It’s official: Quebecers are going to the polls September 4

Andy Radia
Politics Reporter
Canada Politics

And, they're off.

After weeks of speculation, Quebec Premier Jean Charest has officially pulled the plug on his majority government today, sending Quebecers to the polls in early September.

According to reports,  Charest met with the province's lieutenant-governor to dissolve the National Assembly this morning and launched his fifth election campaign as the head of the Quebec Liberals.

"The street has made lots of noise," Charest told a news conference at the Quebec City airport.

"Now the silent majority will express itself... The choice is clear — between stability and instability."

The early election call is a gamble for Charest who is seeking his fourth mandate since coming to power in 2003.

The latest poll, published in Wednesday's Journal de Montreal, shows Pauline Marois' Parti Quebecois and Charest's Liberals running neck and neck.  The PQ had the support of 33 per cent of respondents, while 31 per cent said they would be backing Charest's party.

"If there was an election today, it would be a minority PQ government," Leger Marketing president Jean-Marc Leger told the newspaper.

[ Related: PQ leader swipes at Charest in advance of election call ]

In a press conference Wednesday morning, Marois told reporters that integrity and ethics will be a key issue in the campaign as she tries to oust a "tired and corrupt government."

"We will put an end to the influence of money in politics," she said in Quebec City, referring to the alleged widespread corruption in the province's construction industry.

"As opposed to the Liberals, we have chosen honesty."

Marois also took aim at Ottawa, saying the federal government stands firmly in the way of Quebec's values and economic interests.

"We want Quebec to stand tall against the Canada of Stephen Harper ... Canada has become a risk for Quebec."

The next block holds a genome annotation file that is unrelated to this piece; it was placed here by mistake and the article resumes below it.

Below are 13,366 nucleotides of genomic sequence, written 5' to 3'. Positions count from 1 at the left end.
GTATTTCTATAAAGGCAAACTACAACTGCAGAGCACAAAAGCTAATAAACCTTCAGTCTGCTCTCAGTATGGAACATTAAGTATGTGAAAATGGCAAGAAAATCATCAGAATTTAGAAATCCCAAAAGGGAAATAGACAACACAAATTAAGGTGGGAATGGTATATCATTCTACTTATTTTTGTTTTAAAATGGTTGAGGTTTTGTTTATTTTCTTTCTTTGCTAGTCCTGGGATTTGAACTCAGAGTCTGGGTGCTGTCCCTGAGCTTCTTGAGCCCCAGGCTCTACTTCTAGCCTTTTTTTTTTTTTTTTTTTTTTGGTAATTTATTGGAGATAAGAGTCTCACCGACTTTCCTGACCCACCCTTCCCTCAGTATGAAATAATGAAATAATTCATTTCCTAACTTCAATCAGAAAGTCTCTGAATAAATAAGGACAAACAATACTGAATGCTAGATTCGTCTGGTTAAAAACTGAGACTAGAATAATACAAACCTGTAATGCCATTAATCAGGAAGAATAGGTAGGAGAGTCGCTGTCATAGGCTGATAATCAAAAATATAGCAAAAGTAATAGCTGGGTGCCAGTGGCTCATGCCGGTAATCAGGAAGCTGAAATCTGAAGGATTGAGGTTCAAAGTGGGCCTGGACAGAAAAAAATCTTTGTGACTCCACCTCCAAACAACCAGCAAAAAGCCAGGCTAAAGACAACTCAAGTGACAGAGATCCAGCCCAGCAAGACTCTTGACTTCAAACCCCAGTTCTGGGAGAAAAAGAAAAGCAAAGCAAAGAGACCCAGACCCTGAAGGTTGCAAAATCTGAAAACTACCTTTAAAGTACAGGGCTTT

[ Related: Ready for a referendum? Parti Quebecois will push separatist agenda if they recapture Quebec ]

Trailing well behind the two historically dominant parties with 21 per cent support is the upstart Coalition Avenir du Quebec led by former PQ minister François Legault.

Legault, the founder of Air Transat, has said that he wants the province to put the "independence issue" on hold for the next 10 years and focus on the more pressing economic and social hurdles that Quebec is facing.

Quebec's other three parties, although small, will be watched closely during the campaign because they could potentially hold the balance of power in a minority legislature.

The left-leaning Quebec Solidaire finished with 7 per cent in the Leger poll,  while the Green Party and the separatist Option Nationale earned 4 per cent and 2 per cent respectively.

The poll says that a trio of issues are top of mind for Quebecers: better access to the healthcare system, lower taxes and the corruption in the construction industry.

Current standings in National Assembly (125 seats total):

  • Liberal: 64
  • Parti Québécois: 47
  • Coalition Avenir Québec: 9
  • Québec Solidaire: 1
  • Option Nationale: 1
  • Independents: 2
  • Vacant: 1